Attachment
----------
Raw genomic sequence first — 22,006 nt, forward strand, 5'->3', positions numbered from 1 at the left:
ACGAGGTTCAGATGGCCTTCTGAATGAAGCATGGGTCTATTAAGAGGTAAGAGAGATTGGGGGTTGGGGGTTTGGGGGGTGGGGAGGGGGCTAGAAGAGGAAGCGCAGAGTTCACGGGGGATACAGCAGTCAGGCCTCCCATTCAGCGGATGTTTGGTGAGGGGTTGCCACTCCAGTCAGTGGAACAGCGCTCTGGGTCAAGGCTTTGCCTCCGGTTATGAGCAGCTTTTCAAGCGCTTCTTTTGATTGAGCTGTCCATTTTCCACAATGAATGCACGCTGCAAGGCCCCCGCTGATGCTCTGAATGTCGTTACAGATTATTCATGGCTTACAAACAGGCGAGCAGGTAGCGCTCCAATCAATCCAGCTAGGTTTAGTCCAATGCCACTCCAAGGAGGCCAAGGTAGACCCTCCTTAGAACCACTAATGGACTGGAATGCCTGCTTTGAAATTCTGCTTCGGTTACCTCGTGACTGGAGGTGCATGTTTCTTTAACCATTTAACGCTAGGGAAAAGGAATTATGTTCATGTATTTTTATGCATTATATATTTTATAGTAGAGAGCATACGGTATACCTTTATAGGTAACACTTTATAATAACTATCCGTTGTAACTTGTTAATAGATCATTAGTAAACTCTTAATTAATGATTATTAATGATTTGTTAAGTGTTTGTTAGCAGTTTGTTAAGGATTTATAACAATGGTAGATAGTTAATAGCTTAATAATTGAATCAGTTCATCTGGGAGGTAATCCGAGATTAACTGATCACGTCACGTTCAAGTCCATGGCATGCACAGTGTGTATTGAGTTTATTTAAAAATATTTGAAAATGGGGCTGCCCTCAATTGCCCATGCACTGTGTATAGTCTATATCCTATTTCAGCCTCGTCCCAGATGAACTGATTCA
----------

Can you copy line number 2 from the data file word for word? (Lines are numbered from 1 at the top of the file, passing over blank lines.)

ACGAGGTTCAGATGGCCTTCTGAATGAAGCATGGGTCTATTAAGAGGTAAGAGAGATTGGGGGTTGGGGGTTTGGGGGGTGGGGAGGGGGCTAGAAGAGGAAGCGCAGAGTTCACGGGGGATACAGCAGTCAGGCCTCCCATTCAGCGGATGTTTGGTGAGGGGTTGCCACTCCAGTCAGTGGAACAGCGCTCTGGGTCAAGGCTTTGCCTCCGGTTATGAGCAGCTTTTCAAGCGCTTCTTTTGATTGAGCTGTCCATTTTCCACAATGAATGCACGCTGCAAGGCCCCCGCTGATGCTCTGAATGTCGTTACAGATTATTCATGGCTTACAAACAGGCGAGCAGGTAGCGCTCCAATCAATCCAGCTAGGTTTAGTCCAATGCCACTCCAAGGAGGCCAAGGTAGACCCTCCTTAGAACCACTAATGGACTGGAATGCCTGCTTTGAAATTCTGCTTCGGTTACCTCGTGACTGGAGGTGCATGTTTCTTTAACCATTTAACGCTAGGGAAAAGGAATTATGTTCATGTATTTTTATGCATTATATATTTTATAGTAGAGAGCATACGGTATACCTTTATAGGTAACACTTTATAATAACTATCCGTTGTAACTTGTTAATAGATCATTAGTAAACTCTTAATTAATGATTATTAATGATTTGTTAAGTGTTTGTTAGCAGTTTGTTAAGGATTTATAACAATGGTAGATAGTTAATAGCTTAATAATTGAATCAGTTCATCTGGGAGGTAATCCGAGATTAACTGATCACGTCACGTTCAAGTCCATGGCATGCACAGTGTGTATTGAGTTTATTTAAAAATATTTGAAAATGGGGCTGCCCTCAATTGCCCATGCACTGTGTATAGTCTATATCCTATTTCAGCCTCGTCCCAGATGAACTGATTCA